Nevertheless, both data from male MECP2-deficient mice and heterozygous female mice point toward alterations in inhibitory neurons that are involved in disease progression. For example, a knockout of the Mecp2 gene in inhibitory neurons, using a VIAAT-specific expression of the Cre-recombinase, has been shown to be sufficient for the generation of respiratory phenotype (Chao et al., 1997). Although VIAAT is known to be expressed both in GABAergic as well as in glycinergic neurons (Chaudhry et al., 1998), the phenotype of the VIAAT-Cre induced Mecp2-KO was attributed to the loss of MECP2 in GABAergic neurons (Chao et al., 1997). Early changes of inhibitory synaptic transmission that are observed in Mecp2−/y mice at P7 were also effecting the GABAergic system (Medrihan et al., 2008). Since GABA/glycine co-transmission is common at P7 in the respiratory system (Rahman et al., 2013) and VIAAT-levels in Mecp2−/y mice were also reduced (Medrihan et al., 2008), we assume that alteration of synaptic inhibition is one of the key failures during early development. We therefore can hypothesize that breathing can be improved if MECP2 is introduced inhibitory neurons of the respiratory network.

The current experiments were designed to test if the breathing and/or the developmental progression of the disease is significantly improved by preventing the loss of MECP2 in inhibitory neurons of the brainstem and spinal cord, which are involved in the regulation of breathing (Richter and Smith, 2014). To achieve this goal we used a mouse line allowing expression of the Cre-recombinase in inhibitory neurons under control of the GlyT2-promotor (Ishihara et al., 2010; Rahman et al., 2015) that was crossbred to a global knock-out of Mecp2, which has been achieved by a knock-in of a loxP-site flanked stop codon into the locus of the Mecp2 gene (Mecp2Stop/y mice; Guy et al., 2007). We focused on changes of breathing, that are typically observed in the male mouse models of the Rett syndrome, regardless whether Mecp2 is knocked out in all cells (Guy et al., 2001) or only in inhibitory neurons (Chao et al., 2010).


Animals and Genotyping

Animals were bred in the central animal facility of the University medical center of the Georg-August University Göttingen and treated in accordance with the German Protection of Animals Act (TierSchG) and with the guidelines for the welfare of experimental animals issued by the European Communities Council Directive 2010/63/EU. The file number of the Lower Saxony authorities (Nds. Landesamt für Verbraucherschutz und Lebensmittelsicherheit, LAVES) is 33.9-42502-04-15/1764. Heterozygous female founder mice (B6.129P2-Mecp2tm2Bird/J; Mecp2stop/x) were ordered from The Jackson Laboratory (Stock Number: 006849). GlyT2-Cre (Tg(Slc6a5-iCre)121Veul) mice were originally provided by Volker Eulenburg (Erlangen). Mating was always made from Mecp2stop/x heterozygous female (Guy et al., 2007) and GlyT2-Cre positive male mice (Ishihara et al., 2010). Both lines were maintained on a C57/B6 background. After birth all offspring were raised by foster mice.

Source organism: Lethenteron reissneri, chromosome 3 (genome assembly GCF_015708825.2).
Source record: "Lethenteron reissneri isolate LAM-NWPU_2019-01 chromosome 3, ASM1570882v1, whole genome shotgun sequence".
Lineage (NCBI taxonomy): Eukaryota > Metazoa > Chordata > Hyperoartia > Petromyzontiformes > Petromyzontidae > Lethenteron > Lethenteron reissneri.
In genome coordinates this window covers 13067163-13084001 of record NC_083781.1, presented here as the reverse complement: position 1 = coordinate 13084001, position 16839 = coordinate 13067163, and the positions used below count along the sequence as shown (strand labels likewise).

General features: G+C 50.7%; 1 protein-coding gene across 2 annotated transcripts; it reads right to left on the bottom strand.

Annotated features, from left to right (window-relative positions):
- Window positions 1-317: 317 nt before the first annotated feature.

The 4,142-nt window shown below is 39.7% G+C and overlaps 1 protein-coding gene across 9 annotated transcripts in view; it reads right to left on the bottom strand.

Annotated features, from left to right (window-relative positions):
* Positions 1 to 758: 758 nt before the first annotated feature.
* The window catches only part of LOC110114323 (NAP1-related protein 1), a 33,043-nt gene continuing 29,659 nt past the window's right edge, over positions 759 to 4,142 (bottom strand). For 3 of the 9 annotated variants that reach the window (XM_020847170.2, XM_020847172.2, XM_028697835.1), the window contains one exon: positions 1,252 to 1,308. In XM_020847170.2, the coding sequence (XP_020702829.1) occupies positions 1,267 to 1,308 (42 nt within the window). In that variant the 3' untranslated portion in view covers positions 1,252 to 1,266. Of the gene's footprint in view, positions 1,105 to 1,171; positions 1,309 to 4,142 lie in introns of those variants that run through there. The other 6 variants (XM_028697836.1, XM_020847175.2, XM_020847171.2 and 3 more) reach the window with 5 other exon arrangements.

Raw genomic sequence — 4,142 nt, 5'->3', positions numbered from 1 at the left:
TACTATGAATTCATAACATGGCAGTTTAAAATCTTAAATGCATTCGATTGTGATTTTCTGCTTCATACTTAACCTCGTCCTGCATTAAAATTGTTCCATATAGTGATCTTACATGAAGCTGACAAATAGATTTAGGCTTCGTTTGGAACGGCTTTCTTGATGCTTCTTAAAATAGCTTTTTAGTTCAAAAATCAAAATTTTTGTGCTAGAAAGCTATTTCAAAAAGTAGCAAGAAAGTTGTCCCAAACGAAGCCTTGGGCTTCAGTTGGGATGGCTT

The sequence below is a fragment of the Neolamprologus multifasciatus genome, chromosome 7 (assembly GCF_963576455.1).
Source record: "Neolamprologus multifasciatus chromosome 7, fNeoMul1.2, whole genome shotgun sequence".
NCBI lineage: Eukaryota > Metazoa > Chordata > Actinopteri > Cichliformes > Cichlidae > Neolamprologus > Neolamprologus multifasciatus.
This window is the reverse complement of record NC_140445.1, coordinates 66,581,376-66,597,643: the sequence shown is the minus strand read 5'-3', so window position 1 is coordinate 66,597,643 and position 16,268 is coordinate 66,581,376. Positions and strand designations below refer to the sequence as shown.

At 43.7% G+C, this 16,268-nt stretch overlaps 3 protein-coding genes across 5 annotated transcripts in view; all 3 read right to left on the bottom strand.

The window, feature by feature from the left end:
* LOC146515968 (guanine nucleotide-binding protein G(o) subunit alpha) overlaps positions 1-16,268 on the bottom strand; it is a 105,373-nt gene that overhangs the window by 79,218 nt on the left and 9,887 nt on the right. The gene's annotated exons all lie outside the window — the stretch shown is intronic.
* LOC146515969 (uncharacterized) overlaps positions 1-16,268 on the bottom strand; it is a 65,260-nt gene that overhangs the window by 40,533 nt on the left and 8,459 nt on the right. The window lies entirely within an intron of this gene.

Genotyping was performed using standard PCR technique described in the original publication of the GlyT2-Cre mice (Ishihara et al., 2010) or as provided by The Jackson Laboratory (https://www2.jax.org/protocolsdb/f?p=116:1:0::NO:::) for the Mecp2stop/x mice.


Mice were deeply anesthetized using isoflurane (1-Chloro-2,2,2-trifluoroethyl-difluoromethylether, Abbott, Germany) and perfused transcardially using 4% paraformaldehyde (PFA) in phosphate buffered saline (PBS). Brains were removed and post-fixed in 4% PFA in PBS for 24 h and stored in PBS until used for sectioning. Before sectioning, brains were equilibrated in HEPES buffer (7.5 g NaCl, 0.3 g KCl, 0.06 g KH2PO4, 0.13 g Na2HPO4, 2 g Glucose, 2.4 ml 10 mM HEPES, 0.1 g MgCl2, 0.05 g MgSO4, 0.165 g CaCl2, pH 7.4) for 48 h, cryoprotected in 15% sucrose in PBS for 24 h followed by equilibration in 30% sucrose in PBS for 24 h at 4°C, and then frozen at −80°C. Series of 30-μm-thick brain sections ranging from cervical spinal cord to midbrain colliculi were cut using a freezing microtome (Frigocut, Reichert-Jung). Sections were stored in HEPES buffer. All buffers were supplemented with small amount sodium azide (NaN3). Antigen retrieval was performed in citrate buffer (10 mM citric acid, 0.05% Tween20, pH 6.0) at 80°C for 30 min. Sections were incubated in blocking buffer (PBS, 0.1% Triton-X100, 1% Tryptone/Peptone) for 60 min at RT to permeabilize and block non-specific binding. Primary antibody (rabbit anti-MECP2, Cell signaling, cat. No. 3456S) was diluted 1:400 in blocking buffer and incubated for 60 min at RT. After rinsing in buffer (PBS, 0.05% Tween20, 0.3% Triton X100), sections were incubated for 1 h at RT in the dark with anti-rabbit atto647-conjugated secondary antibodies (Sigma-Aldrich, Cat. No. 40839) diluted 1: 400 in blocking buffer. During washing, sections were counterstained with DAPI and mounted onto microscope-slides and coverslipped with fluorescent mounting medium (DAKO). Immunofluorescence was analyzed with an Axio Imager.Z1 fluorescence microscope (Zeiss) equipped with a mercury vapor short-arc lamp (HBO100, Zeiss), filters for DAPI (Ex. 335–383 nm, Bs. 395 nm, Em. 420–470 nm) and Cy5 (Ex. 625–655 nm, Bs. 660 nm, Em. 665–715 nm) and a digital camera (AxioCam MRm, Zeiss). Images were taken at 10x magnification with Zeiss Zen2 software and imported into FIJI/ImageJ, digitally adjusted if necessary for brightness and contrast, and assembled into plates using CorelDraw Software. Composite pictures were generated by the Microsoft image composite Editor (ICE) software after background rolling ball subtraction (FIJI/ImageJ).